The U.S. isn’t quite at war in Afghanistan but isn’t exactly at peace either.

On the ground, U.S. special-operations troops accompany Afghan counterparts once or twice a day on raids to kill or capture insurgent leaders. But they don’t enter target buildings or go after the insurgents themselves.

From the air, U.S. helicopters and planes routinely bomb or strafe enemy positions, and come to the rescue of beleaguered U.S. and Afghan troops. But those attacks occur about 70% less often than they did a year ago, the Air Force says, and require top-level approval.

“We could go and do the mission” for the Afghans, said Command Sgt. Maj. James Napolet, the senior enlisted man among American special-operations troops here. “But our intent is for them to be a fully capable force that can do the mission on their own.”

That said, he added, “we assist them where they need the assistance.”

For more than a year, the military has maintained a veil of secrecy over its special-operations forces in Afghanistan. For two weeks this summer, however, the military permitted The Wall Street Journal to visit a variety of commando units, offering a glimpse into what may be the last fighting season of America’s longest war.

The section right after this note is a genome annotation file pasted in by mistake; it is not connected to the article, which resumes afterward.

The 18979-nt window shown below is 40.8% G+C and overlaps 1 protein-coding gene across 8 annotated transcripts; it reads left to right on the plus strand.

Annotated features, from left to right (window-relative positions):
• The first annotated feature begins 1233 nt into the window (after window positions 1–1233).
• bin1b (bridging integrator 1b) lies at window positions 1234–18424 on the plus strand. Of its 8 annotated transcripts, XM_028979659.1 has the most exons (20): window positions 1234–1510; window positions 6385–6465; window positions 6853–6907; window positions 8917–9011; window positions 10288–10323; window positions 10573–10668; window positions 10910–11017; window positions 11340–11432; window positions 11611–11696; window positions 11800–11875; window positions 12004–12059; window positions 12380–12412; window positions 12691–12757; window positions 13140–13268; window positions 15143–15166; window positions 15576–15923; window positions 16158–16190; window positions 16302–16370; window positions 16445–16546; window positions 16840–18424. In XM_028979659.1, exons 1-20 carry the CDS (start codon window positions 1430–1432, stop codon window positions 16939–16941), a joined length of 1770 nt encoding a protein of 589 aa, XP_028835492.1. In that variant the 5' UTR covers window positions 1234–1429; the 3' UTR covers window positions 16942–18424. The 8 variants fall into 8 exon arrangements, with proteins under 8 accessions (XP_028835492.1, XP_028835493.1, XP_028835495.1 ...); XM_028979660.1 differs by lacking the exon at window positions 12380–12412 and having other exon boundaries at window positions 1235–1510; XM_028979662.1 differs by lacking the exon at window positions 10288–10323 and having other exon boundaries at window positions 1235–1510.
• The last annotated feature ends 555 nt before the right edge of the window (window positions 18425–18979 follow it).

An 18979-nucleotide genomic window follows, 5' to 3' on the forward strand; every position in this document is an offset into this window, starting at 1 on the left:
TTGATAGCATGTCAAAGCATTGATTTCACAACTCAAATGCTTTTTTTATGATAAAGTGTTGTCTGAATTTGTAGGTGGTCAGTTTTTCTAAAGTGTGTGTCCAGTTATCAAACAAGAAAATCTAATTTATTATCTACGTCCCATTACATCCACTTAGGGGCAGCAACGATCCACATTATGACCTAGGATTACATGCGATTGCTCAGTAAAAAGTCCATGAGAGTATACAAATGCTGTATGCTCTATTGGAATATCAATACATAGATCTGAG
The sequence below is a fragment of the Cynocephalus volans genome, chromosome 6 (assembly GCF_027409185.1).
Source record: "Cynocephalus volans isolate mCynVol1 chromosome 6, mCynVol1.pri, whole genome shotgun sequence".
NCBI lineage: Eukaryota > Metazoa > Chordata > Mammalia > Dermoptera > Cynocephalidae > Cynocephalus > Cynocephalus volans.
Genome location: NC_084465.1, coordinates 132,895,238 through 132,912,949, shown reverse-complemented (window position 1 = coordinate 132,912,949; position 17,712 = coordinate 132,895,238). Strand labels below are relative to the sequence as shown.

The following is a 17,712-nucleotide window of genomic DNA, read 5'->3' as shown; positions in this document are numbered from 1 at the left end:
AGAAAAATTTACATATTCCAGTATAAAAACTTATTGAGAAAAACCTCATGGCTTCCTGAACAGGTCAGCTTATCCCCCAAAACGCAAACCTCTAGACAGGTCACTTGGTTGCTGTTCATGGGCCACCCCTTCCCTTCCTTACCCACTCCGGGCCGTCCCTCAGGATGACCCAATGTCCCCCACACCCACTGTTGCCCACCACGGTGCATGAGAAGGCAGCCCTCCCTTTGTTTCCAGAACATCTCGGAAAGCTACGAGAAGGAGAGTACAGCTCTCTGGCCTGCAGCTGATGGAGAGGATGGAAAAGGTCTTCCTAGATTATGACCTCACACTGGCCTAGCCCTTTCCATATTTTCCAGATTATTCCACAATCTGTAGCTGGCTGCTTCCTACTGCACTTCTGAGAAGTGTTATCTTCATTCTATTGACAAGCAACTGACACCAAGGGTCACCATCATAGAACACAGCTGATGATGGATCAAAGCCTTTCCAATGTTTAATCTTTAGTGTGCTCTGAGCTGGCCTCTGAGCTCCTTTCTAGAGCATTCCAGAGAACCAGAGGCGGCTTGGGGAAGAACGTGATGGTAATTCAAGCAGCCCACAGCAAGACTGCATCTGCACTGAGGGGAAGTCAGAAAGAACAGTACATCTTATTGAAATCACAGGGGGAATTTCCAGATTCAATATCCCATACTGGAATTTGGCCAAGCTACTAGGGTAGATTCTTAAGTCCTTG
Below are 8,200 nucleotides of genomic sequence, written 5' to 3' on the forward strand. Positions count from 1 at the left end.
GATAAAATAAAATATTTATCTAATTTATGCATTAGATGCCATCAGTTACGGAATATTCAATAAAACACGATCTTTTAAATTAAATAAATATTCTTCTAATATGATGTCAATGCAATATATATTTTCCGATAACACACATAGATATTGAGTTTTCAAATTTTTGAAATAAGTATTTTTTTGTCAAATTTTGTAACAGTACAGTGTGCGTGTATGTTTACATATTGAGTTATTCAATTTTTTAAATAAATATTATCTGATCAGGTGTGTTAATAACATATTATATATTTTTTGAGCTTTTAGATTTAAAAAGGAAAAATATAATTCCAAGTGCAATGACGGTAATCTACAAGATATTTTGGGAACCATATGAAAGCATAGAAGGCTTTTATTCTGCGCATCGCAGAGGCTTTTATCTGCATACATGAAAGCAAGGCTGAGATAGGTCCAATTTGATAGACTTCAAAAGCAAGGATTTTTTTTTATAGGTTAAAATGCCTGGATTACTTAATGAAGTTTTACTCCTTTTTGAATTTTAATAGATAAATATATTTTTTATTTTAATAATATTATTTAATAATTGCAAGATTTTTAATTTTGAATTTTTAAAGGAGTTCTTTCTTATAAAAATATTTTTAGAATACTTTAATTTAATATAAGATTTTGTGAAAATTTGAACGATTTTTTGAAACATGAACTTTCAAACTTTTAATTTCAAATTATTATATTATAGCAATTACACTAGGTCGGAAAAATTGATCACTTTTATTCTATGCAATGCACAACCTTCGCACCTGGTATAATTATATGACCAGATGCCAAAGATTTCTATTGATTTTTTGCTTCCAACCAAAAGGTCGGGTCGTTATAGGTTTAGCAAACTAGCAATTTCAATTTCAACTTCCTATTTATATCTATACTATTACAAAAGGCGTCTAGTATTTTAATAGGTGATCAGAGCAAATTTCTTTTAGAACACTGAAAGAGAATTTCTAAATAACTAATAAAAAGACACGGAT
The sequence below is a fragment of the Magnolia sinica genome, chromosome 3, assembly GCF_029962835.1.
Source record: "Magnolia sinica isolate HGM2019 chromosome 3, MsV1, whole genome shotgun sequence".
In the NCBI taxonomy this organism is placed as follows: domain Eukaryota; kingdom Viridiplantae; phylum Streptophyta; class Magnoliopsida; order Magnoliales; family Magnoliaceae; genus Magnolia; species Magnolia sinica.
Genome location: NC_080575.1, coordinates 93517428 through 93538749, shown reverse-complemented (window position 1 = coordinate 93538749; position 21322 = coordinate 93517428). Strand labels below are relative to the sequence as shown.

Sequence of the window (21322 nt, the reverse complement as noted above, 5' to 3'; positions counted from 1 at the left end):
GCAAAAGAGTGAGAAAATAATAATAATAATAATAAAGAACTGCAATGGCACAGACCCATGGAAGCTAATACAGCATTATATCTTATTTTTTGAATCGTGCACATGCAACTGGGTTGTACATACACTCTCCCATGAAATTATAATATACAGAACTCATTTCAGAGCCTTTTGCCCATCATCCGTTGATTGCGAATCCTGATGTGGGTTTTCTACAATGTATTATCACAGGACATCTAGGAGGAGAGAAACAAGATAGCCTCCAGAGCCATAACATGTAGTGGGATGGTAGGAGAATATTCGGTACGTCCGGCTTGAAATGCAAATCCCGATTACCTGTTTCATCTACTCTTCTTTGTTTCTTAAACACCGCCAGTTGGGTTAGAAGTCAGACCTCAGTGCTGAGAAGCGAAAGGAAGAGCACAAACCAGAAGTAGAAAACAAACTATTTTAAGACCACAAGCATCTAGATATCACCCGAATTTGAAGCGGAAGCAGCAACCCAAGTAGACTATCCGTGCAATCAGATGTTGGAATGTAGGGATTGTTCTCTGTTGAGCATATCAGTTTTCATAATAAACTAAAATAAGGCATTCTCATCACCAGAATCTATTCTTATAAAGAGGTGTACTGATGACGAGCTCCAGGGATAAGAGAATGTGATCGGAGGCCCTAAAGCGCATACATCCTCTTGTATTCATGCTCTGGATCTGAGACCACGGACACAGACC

What emerges is a picture of a military in a netherworld, trying to find a middle ground between doing too much and too little as its role winds down.

Special-operations forces now conduct the bulk of U.S. missions in Afghanistan, where their main responsibility is making sure their elite Afghan counterparts can fight on their own before American troops leave, a full withdrawal that President Barack Obama has announced will take place by the end of next year.

The special-operations mission has taken on more urgency against the backdrop of events in Iraq, where the U.S. withdrew at the end of 2011 only to watch American-trained forces collapse before the onslaught of Islamic State, or ISIS, a militant force that has begun to appear in Afghanistan as well.

In Afghanistan, “we’re always there as a backstop to strategic failure,” said a senior U.S. special-operations officer.

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